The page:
State lawmakers start to heed brain development studies
by Tresa Baldas
The National Law Journal
Their lawyers have long urged juries to give juvenile defendants a second chance. Now a growing number of states are rethinking the wisdom of sentencing teenagers to life in prison.
Two states have recently passed -- and at least 11 states are considering -- legislation that would end life sentences for those under 18 years old or, more generally, restrict charging juveniles as adults.
The U.S. Supreme Court will also have something to say on the issue. In two Florida cases argued in November, the high court is considering whether a life sentence without parole for juveniles who have committed crimes other than murder violates the U.S. Constitution's prohibition on cruel and unusual punishment.
But state lawmakers are not waiting to hear the justices' opinion. Although efforts to abolish juvenile-lifer laws are nothing new, the legislators' willingness to side with criminal defense lawyers against prosecutors is a change. And a key reason appears to be new scientific evidence that adolescents are simply not capable of weighing their actions like adults.
"We believe that kids should be rehabilitated instead of throwing the key away.…[A]nd legislators across the country are starting to see that," said Eric Solomon, a spokesman for the Campaign for Youth Justice, which pushes to rewrite juvenile justice laws across the country. Among other tactics, the group asks parents of teenagers who have served time in adult prisons or jails -- including some who have committed suicide behind bars -- to lobby their state lawmakers. Or, as Solomon put it, to "fire everyone up."
According to the Campaign for Youth Justice, an estimated 200,000 youth are tried, sentenced or incarcerated as adults every year in the United States. There are 45 states that give juvenile court judges the discretion to transfer a case to adult court, 15 states that give prosecutors the discretion to try a youth as an adult and 15 states that require juvenile court judges to transfer a case to adult court for certain offenses, based on the offender's age or prior record.
Juvenile justice reform advocates are bombarding lawmakers with evidence from a growing body of research on brain development that has found teens don't make decisions like adults. Although they have the intellectual capacity to understand long-term consequences, adolescents often lack the maturity -- or, rather, their brains lack the impulse control -- to consider those consequences before acting. And despite their veneer of independence, teens are more susceptible to peer pressure than adults.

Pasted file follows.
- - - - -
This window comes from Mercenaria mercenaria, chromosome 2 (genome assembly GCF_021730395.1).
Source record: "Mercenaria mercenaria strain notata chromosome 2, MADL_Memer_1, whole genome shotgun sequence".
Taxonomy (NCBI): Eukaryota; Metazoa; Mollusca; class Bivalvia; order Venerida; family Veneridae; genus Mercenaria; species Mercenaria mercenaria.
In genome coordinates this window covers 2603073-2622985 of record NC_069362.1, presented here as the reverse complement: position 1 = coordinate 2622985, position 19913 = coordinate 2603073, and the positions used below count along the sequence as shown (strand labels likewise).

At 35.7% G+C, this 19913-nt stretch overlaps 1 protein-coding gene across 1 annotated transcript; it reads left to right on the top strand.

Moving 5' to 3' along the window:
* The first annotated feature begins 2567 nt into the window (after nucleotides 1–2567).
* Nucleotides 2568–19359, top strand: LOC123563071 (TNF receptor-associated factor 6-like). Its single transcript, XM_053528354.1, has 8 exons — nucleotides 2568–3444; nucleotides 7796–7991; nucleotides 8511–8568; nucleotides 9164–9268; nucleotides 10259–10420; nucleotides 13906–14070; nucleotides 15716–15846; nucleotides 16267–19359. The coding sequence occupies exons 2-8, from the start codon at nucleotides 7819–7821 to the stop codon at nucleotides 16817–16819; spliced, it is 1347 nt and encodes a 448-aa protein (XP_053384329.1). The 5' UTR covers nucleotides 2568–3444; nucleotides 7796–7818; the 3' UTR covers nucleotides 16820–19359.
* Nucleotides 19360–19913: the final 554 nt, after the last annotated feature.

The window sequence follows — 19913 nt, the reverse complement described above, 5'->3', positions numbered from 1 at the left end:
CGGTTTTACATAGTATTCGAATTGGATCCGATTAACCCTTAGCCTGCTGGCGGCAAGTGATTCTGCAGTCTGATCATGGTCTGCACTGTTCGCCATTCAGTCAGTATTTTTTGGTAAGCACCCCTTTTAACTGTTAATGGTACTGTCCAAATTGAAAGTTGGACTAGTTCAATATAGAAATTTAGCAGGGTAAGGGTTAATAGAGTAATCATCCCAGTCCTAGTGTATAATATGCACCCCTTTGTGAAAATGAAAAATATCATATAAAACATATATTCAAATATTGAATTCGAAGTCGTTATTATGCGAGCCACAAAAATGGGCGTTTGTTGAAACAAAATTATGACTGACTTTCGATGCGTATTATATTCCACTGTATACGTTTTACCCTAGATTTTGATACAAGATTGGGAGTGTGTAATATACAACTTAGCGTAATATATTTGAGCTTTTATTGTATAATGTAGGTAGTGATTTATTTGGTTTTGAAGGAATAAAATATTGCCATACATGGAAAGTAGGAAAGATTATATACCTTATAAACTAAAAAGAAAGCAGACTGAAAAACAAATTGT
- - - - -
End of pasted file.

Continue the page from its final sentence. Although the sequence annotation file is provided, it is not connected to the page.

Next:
Prosecutors are not buying the argument. The juvenile crusaders are painting a false picture of those adolescents who receive life sentences, said James Reams, president-elect of the National District Attorneys Association. It's not the "kids selling pot" and other petty criminals, but those committing heinous crimes such as thrill-kill murders or "pretty horrific" rapes.
Teens put away for life are those whom "the juvenile system is giving up on," said Reams.
NOT YET ADULTS
Despite prosecutors' opposition, several states have recently increased juvenile protections. Texas this past fall joined six other states in banning life sentences without parole for juveniles.
Connecticut's new law, which took effect in January, ends automatic prosecution of 16- and 17-year-olds as adults. Now the 16-year-olds start in juvenile court, and judges in felony matters decide case by case whether to send the juvenile to adult court. The law extends to 17-year-olds by 2012.
A slew of similar proposals have popped up elsewhere. Colorado is considering legislation that would strip prosecutors of the power to send juveniles into the adult system without a judicial oversight or fitness hearing.
Michigan, which has 352 prisoners serving mandatory life sentences for crimes committed while they were juveniles -- the second-highest number after Pennsylvania, which has 444 -- is considering abolishing juvenile life-without-parole sentences.
North Carolina has a task force looking at raising the age at which a teenager can be tried as an adult. North Carolina and New York are now the only two states that automatically try 16- and 17-year-olds as adults, regardless of the crime.
Meanwhile, at the Supreme Court, two men hope to extend a line of reasoning the justices began in Roper v. Simmons (2005), which held that the Eighth Amendment prohibits the execution of minors. In Roper, the Court stressed that minors are less culpable than adults as well as less susceptible to deterrence.